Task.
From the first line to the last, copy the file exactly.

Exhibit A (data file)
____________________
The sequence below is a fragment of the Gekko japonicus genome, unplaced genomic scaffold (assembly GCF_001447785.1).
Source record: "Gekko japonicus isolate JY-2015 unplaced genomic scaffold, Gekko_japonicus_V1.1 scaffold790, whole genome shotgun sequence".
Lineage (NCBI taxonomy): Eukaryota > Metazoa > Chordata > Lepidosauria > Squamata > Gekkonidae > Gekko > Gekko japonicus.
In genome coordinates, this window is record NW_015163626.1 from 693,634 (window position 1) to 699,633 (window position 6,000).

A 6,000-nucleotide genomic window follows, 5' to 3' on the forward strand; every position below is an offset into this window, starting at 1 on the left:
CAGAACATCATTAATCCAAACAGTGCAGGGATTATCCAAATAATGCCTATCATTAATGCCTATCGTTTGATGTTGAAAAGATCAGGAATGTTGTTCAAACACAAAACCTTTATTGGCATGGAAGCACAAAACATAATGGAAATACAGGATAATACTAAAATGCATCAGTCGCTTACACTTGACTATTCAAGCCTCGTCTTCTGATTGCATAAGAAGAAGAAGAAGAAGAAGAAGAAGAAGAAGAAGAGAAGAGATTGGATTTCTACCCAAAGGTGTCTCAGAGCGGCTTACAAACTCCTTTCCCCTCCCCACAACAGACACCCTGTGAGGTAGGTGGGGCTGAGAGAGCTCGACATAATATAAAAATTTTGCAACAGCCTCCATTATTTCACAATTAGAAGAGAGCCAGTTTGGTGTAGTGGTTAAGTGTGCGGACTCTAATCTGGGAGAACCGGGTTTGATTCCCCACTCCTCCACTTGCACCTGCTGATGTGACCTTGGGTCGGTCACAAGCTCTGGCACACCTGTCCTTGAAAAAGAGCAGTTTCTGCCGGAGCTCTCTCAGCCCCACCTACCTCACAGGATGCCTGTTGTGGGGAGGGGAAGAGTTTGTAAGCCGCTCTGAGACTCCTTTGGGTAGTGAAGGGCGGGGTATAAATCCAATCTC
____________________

The sequence below is a fragment of the Gekko japonicus genome, unplaced genomic scaffold (assembly GCF_001447785.1).
Source record: "Gekko japonicus isolate JY-2015 unplaced genomic scaffold, Gekko_japonicus_V1.1 scaffold790, whole genome shotgun sequence".
Lineage (NCBI taxonomy): Eukaryota > Metazoa > Chordata > Lepidosauria > Squamata > Gekkonidae > Gekko > Gekko japonicus.
In genome coordinates, this window is record NW_015163626.1 from 693,634 (window position 1) to 699,633 (window position 6,000).

A 6,000-nucleotide genomic window follows, 5' to 3' on the forward strand; every position below is an offset into this window, starting at 1 on the left:
CAGAACATCATTAATCCAAACAGTGCAGGGATTATCCAAATAATGCCTATCATTAATGCCTATCGTTTGATGTTGAAAAGATCAGGAATGTTGTTCAAACACAAAACCTTTATTGGCATGGAAGCACAAAACATAATGGAAATACAGGATAATACTAAAATGCATCAGTCGCTTACACTTGACTATTCAAGCCTCGTCTTCTGATTGCATAAGAAGAAGAAGAAGAAGAAGAAGAAGAAGAAGAAGAGAAGAGATTGGATTTCTACCCAAAGGTGTCTCAGAGCGGCTTACAAACTCCTTTCCCCTCCCCACAACAGACACCCTGTGAGGTAGGTGGGGCTGAGAGAGCTCGACATAATATAAAAATTTTGCAACAGCCTCCATTATTTCACAATTAGAAGAGAGCCAGTTTGGTGTAGTGGTTAAGTGTGCGGACTCTAATCTGGGAGAACCGGGTTTGATTCCCCACTCCTCCACTTGCACCTGCTGATGTGACCTTGGGTCGGTCACAAGCTCTGGCACACCTGTCCTTGAAAAAGAGCAGTTTCTGCCGGAGCTCTCTCAGCCCCACCTACCTCACAGGATGCCTGTTGTGGGGAGGGGAAGAGTTTGTAAGCCGCTCTGAGACTCCTTTGGGTAGTGAAGGGCGGGGTATAAATCCAATCTC